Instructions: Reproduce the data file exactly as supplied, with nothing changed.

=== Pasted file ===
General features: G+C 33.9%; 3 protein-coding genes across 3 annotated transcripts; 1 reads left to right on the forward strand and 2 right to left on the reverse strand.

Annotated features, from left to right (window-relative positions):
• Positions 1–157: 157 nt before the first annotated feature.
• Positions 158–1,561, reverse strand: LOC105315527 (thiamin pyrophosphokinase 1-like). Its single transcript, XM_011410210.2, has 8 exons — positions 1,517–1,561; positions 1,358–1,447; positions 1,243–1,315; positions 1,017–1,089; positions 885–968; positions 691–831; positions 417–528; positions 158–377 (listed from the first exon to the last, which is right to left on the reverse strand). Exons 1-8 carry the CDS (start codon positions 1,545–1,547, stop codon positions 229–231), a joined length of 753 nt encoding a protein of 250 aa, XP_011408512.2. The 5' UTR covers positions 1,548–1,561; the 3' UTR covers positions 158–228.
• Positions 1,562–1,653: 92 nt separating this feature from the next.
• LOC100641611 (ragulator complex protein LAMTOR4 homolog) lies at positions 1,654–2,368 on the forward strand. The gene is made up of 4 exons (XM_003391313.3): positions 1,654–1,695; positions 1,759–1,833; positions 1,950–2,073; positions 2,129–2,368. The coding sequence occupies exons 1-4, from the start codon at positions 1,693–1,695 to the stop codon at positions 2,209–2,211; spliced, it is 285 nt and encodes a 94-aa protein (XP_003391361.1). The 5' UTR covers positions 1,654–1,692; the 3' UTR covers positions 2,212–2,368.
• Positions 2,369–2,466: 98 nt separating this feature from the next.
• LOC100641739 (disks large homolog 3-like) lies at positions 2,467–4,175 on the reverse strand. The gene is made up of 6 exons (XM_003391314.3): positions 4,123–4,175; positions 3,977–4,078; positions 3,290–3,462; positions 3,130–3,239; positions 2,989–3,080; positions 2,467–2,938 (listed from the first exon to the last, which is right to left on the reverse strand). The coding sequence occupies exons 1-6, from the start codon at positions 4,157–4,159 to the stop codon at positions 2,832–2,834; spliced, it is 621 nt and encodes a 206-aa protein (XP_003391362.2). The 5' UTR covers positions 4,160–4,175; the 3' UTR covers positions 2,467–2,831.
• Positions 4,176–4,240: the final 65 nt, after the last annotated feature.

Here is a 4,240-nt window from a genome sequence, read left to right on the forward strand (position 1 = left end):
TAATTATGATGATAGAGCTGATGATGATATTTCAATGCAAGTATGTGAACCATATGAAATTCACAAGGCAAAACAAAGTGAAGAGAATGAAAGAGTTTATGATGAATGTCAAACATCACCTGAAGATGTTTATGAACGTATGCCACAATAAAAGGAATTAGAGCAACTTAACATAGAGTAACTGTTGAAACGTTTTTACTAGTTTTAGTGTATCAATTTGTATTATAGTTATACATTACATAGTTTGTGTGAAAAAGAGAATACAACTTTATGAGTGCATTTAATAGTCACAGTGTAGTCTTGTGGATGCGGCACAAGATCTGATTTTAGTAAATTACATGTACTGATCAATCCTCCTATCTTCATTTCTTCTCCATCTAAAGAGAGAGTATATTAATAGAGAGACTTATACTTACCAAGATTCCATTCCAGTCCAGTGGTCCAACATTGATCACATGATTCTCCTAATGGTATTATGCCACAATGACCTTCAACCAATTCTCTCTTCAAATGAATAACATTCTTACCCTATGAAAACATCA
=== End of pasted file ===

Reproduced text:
General features: G+C 33.9%; 3 protein-coding genes across 3 annotated transcripts; 1 reads left to right on the forward strand and 2 right to left on the reverse strand.

Annotated features, from left to right (window-relative positions):
• Positions 1–157: 157 nt before the first annotated feature.
• Positions 158–1,561, reverse strand: LOC105315527 (thiamin pyrophosphokinase 1-like). Its single transcript, XM_011410210.2, has 8 exons — positions 1,517–1,561; positions 1,358–1,447; positions 1,243–1,315; positions 1,017–1,089; positions 885–968; positions 691–831; positions 417–528; positions 158–377 (listed from the first exon to the last, which is right to left on the reverse strand). Exons 1-8 carry the CDS (start codon positions 1,545–1,547, stop codon positions 229–231), a joined length of 753 nt encoding a protein of 250 aa, XP_011408512.2. The 5' UTR covers positions 1,548–1,561; the 3' UTR covers positions 158–228.
• Positions 1,562–1,653: 92 nt separating this feature from the next.
• LOC100641611 (ragulator complex protein LAMTOR4 homolog) lies at positions 1,654–2,368 on the forward strand. The gene is made up of 4 exons (XM_003391313.3): positions 1,654–1,695; positions 1,759–1,833; positions 1,950–2,073; positions 2,129–2,368. The coding sequence occupies exons 1-4, from the start codon at positions 1,693–1,695 to the stop codon at positions 2,209–2,211; spliced, it is 285 nt and encodes a 94-aa protein (XP_003391361.1). The 5' UTR covers positions 1,654–1,692; the 3' UTR covers positions 2,212–2,368.
• Positions 2,369–2,466: 98 nt separating this feature from the next.
• LOC100641739 (disks large homolog 3-like) lies at positions 2,467–4,175 on the reverse strand. The gene is made up of 6 exons (XM_003391314.3): positions 4,123–4,175; positions 3,977–4,078; positions 3,290–3,462; positions 3,130–3,239; positions 2,989–3,080; positions 2,467–2,938 (listed from the first exon to the last, which is right to left on the reverse strand). The coding sequence occupies exons 1-6, from the start codon at positions 4,157–4,159 to the stop codon at positions 2,832–2,834; spliced, it is 621 nt and encodes a 206-aa protein (XP_003391362.2). The 5' UTR covers positions 4,160–4,175; the 3' UTR covers positions 2,467–2,831.
• Positions 4,176–4,240: the final 65 nt, after the last annotated feature.

Here is a 4,240-nt window from a genome sequence, read left to right on the forward strand (position 1 = left end):
TAATTATGATGATAGAGCTGATGATGATATTTCAATGCAAGTATGTGAACCATATGAAATTCACAAGGCAAAACAAAGTGAAGAGAATGAAAGAGTTTATGATGAATGTCAAACATCACCTGAAGATGTTTATGAACGTATGCCACAATAAAAGGAATTAGAGCAACTTAACATAGAGTAACTGTTGAAACGTTTTTACTAGTTTTAGTGTATCAATTTGTATTATAGTTATACATTACATAGTTTGTGTGAAAAAGAGAATACAACTTTATGAGTGCATTTAATAGTCACAGTGTAGTCTTGTGGATGCGGCACAAGATCTGATTTTAGTAAATTACATGTACTGATCAATCCTCCTATCTTCATTTCTTCTCCATCTAAAGAGAGAGTATATTAATAGAGAGACTTATACTTACCAAGATTCCATTCCAGTCCAGTGGTCCAACATTGATCACATGATTCTCCTAATGGTATTATGCCACAATGACCTTCAACCAATTCTCTCTTCAAATGAATAACATTCTTACCCTATGAAAACATCA